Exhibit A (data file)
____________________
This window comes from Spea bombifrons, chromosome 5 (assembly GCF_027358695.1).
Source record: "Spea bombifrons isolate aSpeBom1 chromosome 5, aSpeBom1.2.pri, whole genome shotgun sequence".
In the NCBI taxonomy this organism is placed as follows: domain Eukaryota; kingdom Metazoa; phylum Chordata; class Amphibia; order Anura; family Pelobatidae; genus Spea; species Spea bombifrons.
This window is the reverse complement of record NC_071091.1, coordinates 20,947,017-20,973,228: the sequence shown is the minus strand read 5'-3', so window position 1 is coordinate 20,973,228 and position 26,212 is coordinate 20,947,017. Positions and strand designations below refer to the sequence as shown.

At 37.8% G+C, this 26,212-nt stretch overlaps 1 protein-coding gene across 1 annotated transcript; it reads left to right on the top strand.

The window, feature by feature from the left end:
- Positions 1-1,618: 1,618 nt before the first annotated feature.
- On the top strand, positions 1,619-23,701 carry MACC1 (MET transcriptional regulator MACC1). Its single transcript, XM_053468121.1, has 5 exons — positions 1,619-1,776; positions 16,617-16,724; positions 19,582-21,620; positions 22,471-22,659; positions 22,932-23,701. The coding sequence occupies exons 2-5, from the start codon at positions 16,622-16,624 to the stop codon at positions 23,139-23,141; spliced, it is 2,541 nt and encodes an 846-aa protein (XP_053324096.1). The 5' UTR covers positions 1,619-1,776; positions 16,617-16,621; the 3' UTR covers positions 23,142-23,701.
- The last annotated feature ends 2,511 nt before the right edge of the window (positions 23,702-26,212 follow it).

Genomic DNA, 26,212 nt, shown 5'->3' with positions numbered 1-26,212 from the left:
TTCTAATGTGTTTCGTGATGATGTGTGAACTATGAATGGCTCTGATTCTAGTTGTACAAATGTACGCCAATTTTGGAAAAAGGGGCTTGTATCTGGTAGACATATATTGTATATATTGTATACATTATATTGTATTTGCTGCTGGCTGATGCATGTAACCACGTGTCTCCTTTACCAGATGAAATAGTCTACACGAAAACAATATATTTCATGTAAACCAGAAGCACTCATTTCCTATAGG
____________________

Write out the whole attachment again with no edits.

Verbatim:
This window comes from Spea bombifrons, chromosome 5 (assembly GCF_027358695.1).
Source record: "Spea bombifrons isolate aSpeBom1 chromosome 5, aSpeBom1.2.pri, whole genome shotgun sequence".
In the NCBI taxonomy this organism is placed as follows: domain Eukaryota; kingdom Metazoa; phylum Chordata; class Amphibia; order Anura; family Pelobatidae; genus Spea; species Spea bombifrons.
This window is the reverse complement of record NC_071091.1, coordinates 20,947,017-20,973,228: the sequence shown is the minus strand read 5'-3', so window position 1 is coordinate 20,973,228 and position 26,212 is coordinate 20,947,017. Positions and strand designations below refer to the sequence as shown.

At 37.8% G+C, this 26,212-nt stretch overlaps 1 protein-coding gene across 1 annotated transcript; it reads left to right on the top strand.

The window, feature by feature from the left end:
- Positions 1-1,618: 1,618 nt before the first annotated feature.
- On the top strand, positions 1,619-23,701 carry MACC1 (MET transcriptional regulator MACC1). Its single transcript, XM_053468121.1, has 5 exons — positions 1,619-1,776; positions 16,617-16,724; positions 19,582-21,620; positions 22,471-22,659; positions 22,932-23,701. The coding sequence occupies exons 2-5, from the start codon at positions 16,622-16,624 to the stop codon at positions 23,139-23,141; spliced, it is 2,541 nt and encodes an 846-aa protein (XP_053324096.1). The 5' UTR covers positions 1,619-1,776; positions 16,617-16,621; the 3' UTR covers positions 23,142-23,701.
- The last annotated feature ends 2,511 nt before the right edge of the window (positions 23,702-26,212 follow it).

Genomic DNA, 26,212 nt, shown 5'->3' with positions numbered 1-26,212 from the left:
TTCTAATGTGTTTCGTGATGATGTGTGAACTATGAATGGCTCTGATTCTAGTTGTACAAATGTACGCCAATTTTGGAAAAAGGGGCTTGTATCTGGTAGACATATATTGTATATATTGTATACATTATATTGTATTTGCTGCTGGCTGATGCATGTAACCACGTGTCTCCTTTACCAGATGAAATAGTCTACACGAAAACAATATATTTCATGTAAACCAGAAGCACTCATTTCCTATAGG